Effectiveness of transcranial direct current stimulation on hand dexterity in stroke patients: a protocol for a systematic review and meta-analysis

Lulwa Alabdulaali*, Lydia Hickman, T David Punt, Ned Jenkinson

*Corresponding author for this work

Research output: Contribution to journalReview articlepeer-review

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Introduction: Hand dexterity is the ability to execute the skilful movements using the hand and fingers. It is commonly impaired poststroke resulting in a profound deterioration in the quality of life for patients with stroke. Transcranial direct current stimulation (tDCS) is a form of non-invasive brain stimulation, which has gained a popularity as an adjunct therapy in recovering motor dysfunction poststroke. Promising results have been gained from applying tDCS in combination with motor rehabilitation, however, the outcome of tDCS on the upper limb motor function poststroke has been varied. Different results are potentially related to the discrepancy of the area of brain stimulation. Therefore, we aim to enhance the application of tDCS to improve its effectiveness in recovering hand dexterity through testing our hypothesis that stimulating the primary motor cortex could improve fine dexterity more than gross dexterity.

Methods and analysis: This protocol has been reported according to Preferred Reporting Items for Systematic Review and Meta-Analyses Protocols guidelines. CENTRAL, MEDLINE, EMBASE, SCOPUS, Web of Science and CINAHL databases will be searched with no restriction in language and publication date. The selected studies will be randomised controlled trial investigating the effect of tDCS alone or in combination with motor rehabilitation in improving hand dexterity of patients with stroke with upper limb hemiparesis. The outcomes of interest are fine and gross hand dexterity measures. Two independent reviewers will assess the eligibility of the study, extract data and appraise the methodological quality. The data will be pooled in a meta-analysis if applicable or interpreted narratively. Grading of Recommendations, Assessment, Development and Evaluation approach will be used to assess the overall quality of evidence for the fine and gross dexterity measures.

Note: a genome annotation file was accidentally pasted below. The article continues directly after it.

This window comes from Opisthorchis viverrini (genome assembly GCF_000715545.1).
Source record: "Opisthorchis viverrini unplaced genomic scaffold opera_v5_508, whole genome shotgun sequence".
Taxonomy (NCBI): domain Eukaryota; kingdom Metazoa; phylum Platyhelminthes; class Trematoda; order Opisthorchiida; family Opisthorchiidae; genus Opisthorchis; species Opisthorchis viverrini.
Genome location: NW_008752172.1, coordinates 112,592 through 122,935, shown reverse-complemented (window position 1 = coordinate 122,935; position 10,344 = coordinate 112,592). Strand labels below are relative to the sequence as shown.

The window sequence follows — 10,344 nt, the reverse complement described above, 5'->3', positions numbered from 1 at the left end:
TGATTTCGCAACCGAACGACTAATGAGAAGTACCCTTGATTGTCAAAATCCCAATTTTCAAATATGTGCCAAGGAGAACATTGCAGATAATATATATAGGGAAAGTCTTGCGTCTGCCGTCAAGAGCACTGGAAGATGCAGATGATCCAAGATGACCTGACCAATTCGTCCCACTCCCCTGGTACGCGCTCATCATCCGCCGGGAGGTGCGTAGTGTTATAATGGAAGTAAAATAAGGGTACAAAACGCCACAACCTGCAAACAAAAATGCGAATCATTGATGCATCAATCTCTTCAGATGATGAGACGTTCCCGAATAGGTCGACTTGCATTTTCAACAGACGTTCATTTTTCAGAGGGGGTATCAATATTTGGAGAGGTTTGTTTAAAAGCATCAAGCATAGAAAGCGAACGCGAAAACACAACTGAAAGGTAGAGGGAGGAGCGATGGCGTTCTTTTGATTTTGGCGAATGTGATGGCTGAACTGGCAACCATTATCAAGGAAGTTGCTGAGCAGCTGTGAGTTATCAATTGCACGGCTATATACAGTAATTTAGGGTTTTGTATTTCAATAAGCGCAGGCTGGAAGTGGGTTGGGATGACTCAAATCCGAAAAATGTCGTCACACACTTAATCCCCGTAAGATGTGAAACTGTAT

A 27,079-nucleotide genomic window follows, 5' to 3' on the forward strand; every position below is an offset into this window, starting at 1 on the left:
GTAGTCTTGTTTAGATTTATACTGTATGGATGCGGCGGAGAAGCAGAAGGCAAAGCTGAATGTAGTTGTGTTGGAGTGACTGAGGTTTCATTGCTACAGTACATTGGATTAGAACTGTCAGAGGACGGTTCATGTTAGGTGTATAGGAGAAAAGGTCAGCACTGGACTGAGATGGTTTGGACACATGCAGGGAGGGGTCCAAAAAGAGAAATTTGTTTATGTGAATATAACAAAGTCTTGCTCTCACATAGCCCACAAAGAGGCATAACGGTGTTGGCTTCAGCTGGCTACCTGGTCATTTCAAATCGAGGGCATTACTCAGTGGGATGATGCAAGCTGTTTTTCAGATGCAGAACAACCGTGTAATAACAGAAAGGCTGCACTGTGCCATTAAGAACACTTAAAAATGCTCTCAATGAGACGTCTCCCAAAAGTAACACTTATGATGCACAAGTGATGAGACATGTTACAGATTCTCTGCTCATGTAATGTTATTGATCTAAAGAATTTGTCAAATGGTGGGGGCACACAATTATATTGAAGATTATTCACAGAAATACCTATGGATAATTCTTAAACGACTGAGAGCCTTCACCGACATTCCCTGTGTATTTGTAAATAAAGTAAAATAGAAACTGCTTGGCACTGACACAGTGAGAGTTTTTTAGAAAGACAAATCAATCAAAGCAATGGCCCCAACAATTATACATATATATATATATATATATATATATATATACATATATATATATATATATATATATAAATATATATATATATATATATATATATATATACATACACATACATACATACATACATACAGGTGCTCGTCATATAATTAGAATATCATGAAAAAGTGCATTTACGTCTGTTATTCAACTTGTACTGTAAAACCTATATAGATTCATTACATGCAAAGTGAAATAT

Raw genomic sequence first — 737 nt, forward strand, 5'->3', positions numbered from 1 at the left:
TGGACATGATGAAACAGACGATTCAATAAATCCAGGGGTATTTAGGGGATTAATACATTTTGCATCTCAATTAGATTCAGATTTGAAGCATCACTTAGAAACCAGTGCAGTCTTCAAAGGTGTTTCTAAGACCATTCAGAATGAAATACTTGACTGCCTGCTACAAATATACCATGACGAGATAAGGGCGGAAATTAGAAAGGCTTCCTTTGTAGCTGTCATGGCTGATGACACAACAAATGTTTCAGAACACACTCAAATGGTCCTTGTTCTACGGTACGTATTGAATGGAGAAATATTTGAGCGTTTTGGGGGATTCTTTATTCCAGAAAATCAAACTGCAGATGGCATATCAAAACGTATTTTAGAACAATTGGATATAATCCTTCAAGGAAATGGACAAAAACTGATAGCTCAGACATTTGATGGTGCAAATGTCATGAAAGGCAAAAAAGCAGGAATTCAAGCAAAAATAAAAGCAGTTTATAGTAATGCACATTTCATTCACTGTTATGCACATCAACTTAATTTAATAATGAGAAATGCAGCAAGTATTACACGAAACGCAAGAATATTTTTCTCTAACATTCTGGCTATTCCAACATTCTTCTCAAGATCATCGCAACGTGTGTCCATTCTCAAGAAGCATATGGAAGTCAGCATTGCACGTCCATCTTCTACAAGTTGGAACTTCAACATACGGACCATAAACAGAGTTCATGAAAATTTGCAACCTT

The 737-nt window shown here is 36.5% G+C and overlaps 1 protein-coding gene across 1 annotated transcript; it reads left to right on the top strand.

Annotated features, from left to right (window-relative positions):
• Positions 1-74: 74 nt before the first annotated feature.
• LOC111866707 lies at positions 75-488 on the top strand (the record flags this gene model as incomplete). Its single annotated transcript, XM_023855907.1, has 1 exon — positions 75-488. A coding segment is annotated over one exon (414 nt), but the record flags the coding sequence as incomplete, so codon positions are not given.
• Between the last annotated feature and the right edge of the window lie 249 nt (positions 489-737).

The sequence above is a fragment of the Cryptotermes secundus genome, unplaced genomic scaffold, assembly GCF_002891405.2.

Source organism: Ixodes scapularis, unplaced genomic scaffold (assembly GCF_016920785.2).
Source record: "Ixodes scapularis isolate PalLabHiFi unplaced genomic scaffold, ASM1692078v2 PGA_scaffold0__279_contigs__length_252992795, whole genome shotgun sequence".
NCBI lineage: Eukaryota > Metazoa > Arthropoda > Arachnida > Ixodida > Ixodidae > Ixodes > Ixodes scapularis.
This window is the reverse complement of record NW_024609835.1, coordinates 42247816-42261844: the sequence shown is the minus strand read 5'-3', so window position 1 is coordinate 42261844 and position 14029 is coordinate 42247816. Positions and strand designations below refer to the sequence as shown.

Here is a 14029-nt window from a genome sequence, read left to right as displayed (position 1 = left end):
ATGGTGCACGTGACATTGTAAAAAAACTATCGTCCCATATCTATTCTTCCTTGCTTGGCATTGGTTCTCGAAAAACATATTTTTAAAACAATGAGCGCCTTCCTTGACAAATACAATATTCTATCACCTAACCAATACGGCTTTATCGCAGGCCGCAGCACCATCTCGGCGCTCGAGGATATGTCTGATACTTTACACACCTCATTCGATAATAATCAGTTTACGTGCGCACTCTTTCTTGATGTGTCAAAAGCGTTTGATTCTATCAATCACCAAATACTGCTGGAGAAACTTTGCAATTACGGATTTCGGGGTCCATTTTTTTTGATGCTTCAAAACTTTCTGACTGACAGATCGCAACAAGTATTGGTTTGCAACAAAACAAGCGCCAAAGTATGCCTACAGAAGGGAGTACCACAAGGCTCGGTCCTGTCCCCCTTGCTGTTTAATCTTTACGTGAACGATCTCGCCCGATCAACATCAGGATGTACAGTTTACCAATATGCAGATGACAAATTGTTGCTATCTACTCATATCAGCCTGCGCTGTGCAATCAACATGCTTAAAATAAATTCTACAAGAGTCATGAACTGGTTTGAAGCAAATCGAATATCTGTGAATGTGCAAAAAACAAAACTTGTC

Ethics and dissemination: Ethical approval is not required for this study. The dissemination plan is to publish the results in a peer-review journal and presenting results in a conference.

PROSPERO registration number: CRD42021262186.

Original languageEnglish
Article numbere056064
Number of pages7
JournalBMJ open
Issue number2
Publication statusPublished - 16 Feb 2022

Bibliographical note

Funding Information:
Funding No funds were received in support of this work. This study is a part of Lulwa Alabdulaali PhD, which is supported by a scholarship from Imam Abdulrahman Bin Faisal University, Saudi Arabia.


  • neurology
  • rehabilitation medicine
  • stroke

ASJC Scopus subject areas

  • General Medicine


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